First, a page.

2 Its objected that at the examination of witnesses at Mareote there was present but one party. The accuser Ischyras say they was there, but the Defendants Athanasius & Macarius were both absent, nor were any of {the Pres}byters {of Atha}nasius a{llowed to} be pre{sent at the} examin{ations thô} they {desired it.} Well, but if the accusers brought several witnesses to Tyre as no doubt they did, & after both parties had been heard face to face the Council had a mind to give themselves the outmost satisfaction by sending to the place such persons as they thought fit some to cite witnesses others to take <29v> depositions but none to act as judges or accusers & if the Delegates at their return acted the part of witnesses before the Council & the Council as Iudges heard the evidence of these witnesses between Athanasius & Ischyras, is the Council to be blamed for this? For that this was the true case is manifest by the letter of the Council of Alexandria wherin Athanasius & the Egyptian Bps say that[28] the Delegates of the Council of Tyre were not ashamed of Iudges to become witnesses. Had Athanasius desired that witnesses might be examined for him as well as against him & that somebody might go on his behalf to cite the witnesses which were for him, as well as Ischyras went to cite the witnesses against him, the Council could not in justice have denyed such a request. But he pretended not to have any witnesses: for he & his friends never complained that their witnesses were not examined. All their complaint was that they were not admitted to except against the witnesses of Ischyras, as being either heathens or Catechumeni or Arians, or Meletians or Colluthians or persons suborned or any thing else than the friends of Athanasius. ffor Athanasius & his friends exclaim against the Delegates for examining all those sorts of people, as if heathens were not as good witnesses in matters of fact as any body else. So then whilst Athanasius affirmed there was no Church demolished no altar over-turned, no cup broken, the day not Sunday, the place no Church, & he himself not there: he could produce no witnesses to prove what he affirmed but Ischyras produced many upon the place to prove the contrary. The Presbyters of Athanasius sent to the Council of Tyre in a letter by some of their members all the e{vi}dence they had, & that was only their own testimony. T{his} evidence (if men can give evidence in their own cause) {the} Council of Tyre had before them to com{pare} it with other evidence & surely knew what stresse to lay upon {it}. So {that} I see not what was wanting to enable them to judge righteously.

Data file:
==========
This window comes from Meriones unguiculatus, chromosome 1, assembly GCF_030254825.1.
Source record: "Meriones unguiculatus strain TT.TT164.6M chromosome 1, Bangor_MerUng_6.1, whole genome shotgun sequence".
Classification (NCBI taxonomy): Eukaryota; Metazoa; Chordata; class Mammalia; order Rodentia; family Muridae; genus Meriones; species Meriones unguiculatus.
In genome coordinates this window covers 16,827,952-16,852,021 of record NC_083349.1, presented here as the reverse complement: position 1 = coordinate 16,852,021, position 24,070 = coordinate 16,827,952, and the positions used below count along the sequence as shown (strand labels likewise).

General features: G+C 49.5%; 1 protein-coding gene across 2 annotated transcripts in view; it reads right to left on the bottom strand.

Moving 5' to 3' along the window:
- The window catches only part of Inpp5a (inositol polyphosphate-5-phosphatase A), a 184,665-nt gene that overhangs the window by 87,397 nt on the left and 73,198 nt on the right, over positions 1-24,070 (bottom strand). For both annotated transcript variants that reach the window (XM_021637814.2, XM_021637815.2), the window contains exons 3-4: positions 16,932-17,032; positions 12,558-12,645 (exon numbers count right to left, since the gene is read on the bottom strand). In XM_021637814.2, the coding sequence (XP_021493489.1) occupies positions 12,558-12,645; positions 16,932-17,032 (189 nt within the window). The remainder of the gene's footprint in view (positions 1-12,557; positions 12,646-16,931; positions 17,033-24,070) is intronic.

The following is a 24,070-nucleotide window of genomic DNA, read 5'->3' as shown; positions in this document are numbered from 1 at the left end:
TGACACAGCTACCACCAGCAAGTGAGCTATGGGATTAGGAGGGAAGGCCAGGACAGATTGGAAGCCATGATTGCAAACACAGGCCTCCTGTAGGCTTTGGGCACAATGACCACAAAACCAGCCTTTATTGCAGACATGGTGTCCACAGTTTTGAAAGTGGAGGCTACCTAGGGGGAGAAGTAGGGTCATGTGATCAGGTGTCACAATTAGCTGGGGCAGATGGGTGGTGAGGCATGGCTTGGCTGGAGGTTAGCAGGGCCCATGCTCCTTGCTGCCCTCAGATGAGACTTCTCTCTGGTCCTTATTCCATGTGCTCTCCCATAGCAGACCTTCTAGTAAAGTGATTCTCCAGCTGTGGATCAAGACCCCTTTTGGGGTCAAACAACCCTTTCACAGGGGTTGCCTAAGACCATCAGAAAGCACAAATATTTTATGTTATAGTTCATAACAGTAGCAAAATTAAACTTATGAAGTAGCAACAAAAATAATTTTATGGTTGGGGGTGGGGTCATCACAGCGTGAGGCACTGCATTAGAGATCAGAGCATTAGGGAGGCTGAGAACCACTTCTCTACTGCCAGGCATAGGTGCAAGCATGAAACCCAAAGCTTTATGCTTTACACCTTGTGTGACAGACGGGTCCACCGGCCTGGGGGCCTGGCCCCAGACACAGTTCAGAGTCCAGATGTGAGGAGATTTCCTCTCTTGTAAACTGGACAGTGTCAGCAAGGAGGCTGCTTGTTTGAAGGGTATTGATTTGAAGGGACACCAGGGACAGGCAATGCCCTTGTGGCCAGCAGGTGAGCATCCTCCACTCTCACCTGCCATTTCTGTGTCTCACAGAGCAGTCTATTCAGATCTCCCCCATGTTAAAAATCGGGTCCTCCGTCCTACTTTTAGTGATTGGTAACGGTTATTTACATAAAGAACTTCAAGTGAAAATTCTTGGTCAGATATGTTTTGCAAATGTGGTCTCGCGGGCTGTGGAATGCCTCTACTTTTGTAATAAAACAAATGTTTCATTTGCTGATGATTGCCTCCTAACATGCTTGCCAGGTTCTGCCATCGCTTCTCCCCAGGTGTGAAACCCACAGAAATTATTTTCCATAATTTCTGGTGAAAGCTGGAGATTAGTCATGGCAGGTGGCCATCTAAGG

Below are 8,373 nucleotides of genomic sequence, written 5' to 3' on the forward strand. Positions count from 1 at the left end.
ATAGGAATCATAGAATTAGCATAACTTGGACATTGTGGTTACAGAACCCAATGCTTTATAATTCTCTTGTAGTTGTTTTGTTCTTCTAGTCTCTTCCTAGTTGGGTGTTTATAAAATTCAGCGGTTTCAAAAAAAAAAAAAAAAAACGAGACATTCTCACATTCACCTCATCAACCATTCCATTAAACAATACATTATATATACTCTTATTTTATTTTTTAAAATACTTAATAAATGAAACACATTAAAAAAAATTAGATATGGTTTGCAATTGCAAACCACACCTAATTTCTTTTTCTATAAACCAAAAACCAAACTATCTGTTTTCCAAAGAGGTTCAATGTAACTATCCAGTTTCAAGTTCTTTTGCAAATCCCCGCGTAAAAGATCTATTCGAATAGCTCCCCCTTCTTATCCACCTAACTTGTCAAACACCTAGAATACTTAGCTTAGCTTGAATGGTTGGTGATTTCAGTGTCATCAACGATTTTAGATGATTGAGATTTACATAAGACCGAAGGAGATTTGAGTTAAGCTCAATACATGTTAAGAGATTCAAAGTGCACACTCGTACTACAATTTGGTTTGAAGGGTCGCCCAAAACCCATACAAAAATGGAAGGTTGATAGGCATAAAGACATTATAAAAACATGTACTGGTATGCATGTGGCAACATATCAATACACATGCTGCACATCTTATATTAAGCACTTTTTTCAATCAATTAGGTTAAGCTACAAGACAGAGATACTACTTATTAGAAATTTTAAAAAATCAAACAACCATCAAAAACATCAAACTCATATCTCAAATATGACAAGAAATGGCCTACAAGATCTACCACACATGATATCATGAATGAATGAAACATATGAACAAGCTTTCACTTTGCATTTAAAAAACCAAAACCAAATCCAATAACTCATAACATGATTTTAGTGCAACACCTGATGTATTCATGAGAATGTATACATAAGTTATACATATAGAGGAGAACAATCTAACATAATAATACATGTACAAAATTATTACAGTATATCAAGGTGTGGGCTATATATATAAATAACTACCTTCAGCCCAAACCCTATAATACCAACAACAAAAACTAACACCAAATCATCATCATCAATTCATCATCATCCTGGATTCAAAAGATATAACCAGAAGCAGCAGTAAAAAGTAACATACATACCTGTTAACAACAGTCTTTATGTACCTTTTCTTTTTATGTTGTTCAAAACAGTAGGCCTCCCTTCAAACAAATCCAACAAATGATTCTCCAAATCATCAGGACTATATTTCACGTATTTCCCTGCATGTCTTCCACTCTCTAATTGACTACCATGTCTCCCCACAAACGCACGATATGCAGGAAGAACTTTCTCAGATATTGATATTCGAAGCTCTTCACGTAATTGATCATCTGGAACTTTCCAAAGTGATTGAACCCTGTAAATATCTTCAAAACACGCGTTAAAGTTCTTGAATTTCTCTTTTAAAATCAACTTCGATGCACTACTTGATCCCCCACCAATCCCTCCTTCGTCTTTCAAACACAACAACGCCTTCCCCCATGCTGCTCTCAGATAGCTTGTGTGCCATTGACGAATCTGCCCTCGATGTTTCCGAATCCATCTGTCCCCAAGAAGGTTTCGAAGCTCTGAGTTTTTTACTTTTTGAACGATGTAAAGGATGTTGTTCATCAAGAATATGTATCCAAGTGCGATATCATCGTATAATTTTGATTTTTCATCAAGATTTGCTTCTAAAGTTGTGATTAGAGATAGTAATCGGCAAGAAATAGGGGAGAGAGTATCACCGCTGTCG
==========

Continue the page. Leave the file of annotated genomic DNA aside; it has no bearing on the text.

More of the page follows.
4 ffive Years after was the Council of Alexandria of 80 Bps called by Athanasius against the Council of Tyre; but whilst they examined not the cause between Athanasius & his accusers nor sent to Mareote to examin witnesses but but relied on the feigned letters of Arsenius & Ischyras & such other reports of Athanasius & his Presbyters being most of them his creatures, & whilst Athanasius himself ( the party accused & condemned)) presided in the Council & most probably penned their Letter: what they did can amount to nothing <30r> more then prejudice. Neither did the Councils of Rome & Sardica examin the cause between Athanasius & his accusers or send to Mareote to inform themselves, but relied upon the credit of the Council of Alexandria & that of the Presbyters of Athanasius, & were also influenced by ambition, their designe being to make the Pope universal Bishop & under him to exercise jurisdiction over the eastern Churches. For the Pope summoned them to the Council of Rome to be judged & when they checkt him for his ambition & refused to come & subject themselves the Council of Rome absolved Athanasius without any judicial processe, as if the eastern Bishops by not coming to plead had acknowledged themselves guilty. Afterwards the Council of Sardica proceeded upon the same ground, excommunicating the Chief of the eastern Bishops because they would not come to submit themselves, & making a decree that appeals might be made from all the world to the Pope. This intermixing of the concern for the universal Bishoprick puts a prejudice upon the proceedings for Athanasius & makes them irregular & void. And the prejudice is increased by the case of Marcellus who was deposed by the eastern Bps for heresy & absolved & justified by the Councils of Rome & Sardica & yet afterwards acknowledged by all the world to be guilty of the heresy for which he was deposed. Now if the Councils of Alexandria Rome & Sardica neither acted judicially nor without prejudice then has there been nothing done to dissolve the judgment of the Council of Tyre & therefore that Council is still in force.